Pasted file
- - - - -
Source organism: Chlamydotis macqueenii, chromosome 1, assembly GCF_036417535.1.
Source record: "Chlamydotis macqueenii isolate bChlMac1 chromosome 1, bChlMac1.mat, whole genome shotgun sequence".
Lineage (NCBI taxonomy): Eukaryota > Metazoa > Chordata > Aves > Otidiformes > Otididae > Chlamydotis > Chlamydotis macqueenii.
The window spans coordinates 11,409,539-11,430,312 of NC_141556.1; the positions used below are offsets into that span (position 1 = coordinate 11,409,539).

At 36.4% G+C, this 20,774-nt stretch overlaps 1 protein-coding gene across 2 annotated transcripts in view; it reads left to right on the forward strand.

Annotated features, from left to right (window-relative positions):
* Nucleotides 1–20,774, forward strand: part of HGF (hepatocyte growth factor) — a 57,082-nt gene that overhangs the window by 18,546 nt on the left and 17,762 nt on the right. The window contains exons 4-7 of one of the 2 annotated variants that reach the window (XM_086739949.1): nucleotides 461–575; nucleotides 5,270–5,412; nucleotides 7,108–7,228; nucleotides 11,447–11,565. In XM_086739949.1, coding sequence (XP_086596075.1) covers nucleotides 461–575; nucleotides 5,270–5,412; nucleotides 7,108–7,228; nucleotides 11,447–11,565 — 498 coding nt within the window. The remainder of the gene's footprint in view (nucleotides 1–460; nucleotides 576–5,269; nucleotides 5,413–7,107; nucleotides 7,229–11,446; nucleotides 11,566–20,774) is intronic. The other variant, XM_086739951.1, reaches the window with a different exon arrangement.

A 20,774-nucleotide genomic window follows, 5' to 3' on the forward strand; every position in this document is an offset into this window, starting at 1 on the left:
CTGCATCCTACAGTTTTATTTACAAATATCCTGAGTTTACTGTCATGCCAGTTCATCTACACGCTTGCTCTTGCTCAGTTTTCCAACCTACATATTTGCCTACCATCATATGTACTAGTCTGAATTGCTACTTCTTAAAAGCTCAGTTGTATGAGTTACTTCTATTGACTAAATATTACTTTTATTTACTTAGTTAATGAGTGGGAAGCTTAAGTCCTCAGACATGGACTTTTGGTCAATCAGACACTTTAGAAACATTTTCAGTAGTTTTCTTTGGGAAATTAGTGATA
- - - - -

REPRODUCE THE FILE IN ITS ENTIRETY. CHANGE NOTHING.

Source organism: Chlamydotis macqueenii, chromosome 1, assembly GCF_036417535.1.
Source record: "Chlamydotis macqueenii isolate bChlMac1 chromosome 1, bChlMac1.mat, whole genome shotgun sequence".
Lineage (NCBI taxonomy): Eukaryota > Metazoa > Chordata > Aves > Otidiformes > Otididae > Chlamydotis > Chlamydotis macqueenii.
The window spans coordinates 11,409,539-11,430,312 of NC_141556.1; the positions used below are offsets into that span (position 1 = coordinate 11,409,539).

At 36.4% G+C, this 20,774-nt stretch overlaps 1 protein-coding gene across 2 annotated transcripts in view; it reads left to right on the forward strand.

Annotated features, from left to right (window-relative positions):
* Nucleotides 1–20,774, forward strand: part of HGF (hepatocyte growth factor) — a 57,082-nt gene that overhangs the window by 18,546 nt on the left and 17,762 nt on the right. The window contains exons 4-7 of one of the 2 annotated variants that reach the window (XM_086739949.1): nucleotides 461–575; nucleotides 5,270–5,412; nucleotides 7,108–7,228; nucleotides 11,447–11,565. In XM_086739949.1, coding sequence (XP_086596075.1) covers nucleotides 461–575; nucleotides 5,270–5,412; nucleotides 7,108–7,228; nucleotides 11,447–11,565 — 498 coding nt within the window. The remainder of the gene's footprint in view (nucleotides 1–460; nucleotides 576–5,269; nucleotides 5,413–7,107; nucleotides 7,229–11,446; nucleotides 11,566–20,774) is intronic. The other variant, XM_086739951.1, reaches the window with a different exon arrangement.

A 20,774-nucleotide genomic window follows, 5' to 3' on the forward strand; every position in this document is an offset into this window, starting at 1 on the left:
CTGCATCCTACAGTTTTATTTACAAATATCCTGAGTTTACTGTCATGCCAGTTCATCTACACGCTTGCTCTTGCTCAGTTTTCCAACCTACATATTTGCCTACCATCATATGTACTAGTCTGAATTGCTACTTCTTAAAAGCTCAGTTGTATGAGTTACTTCTATTGACTAAATATTACTTTTATTTACTTAGTTAATGAGTGGGAAGCTTAAGTCCTCAGACATGGACTTTTGGTCAATCAGACACTTTAGAAACATTTTCAGTAGTTTTCTTTGGGAAATTAGTGATA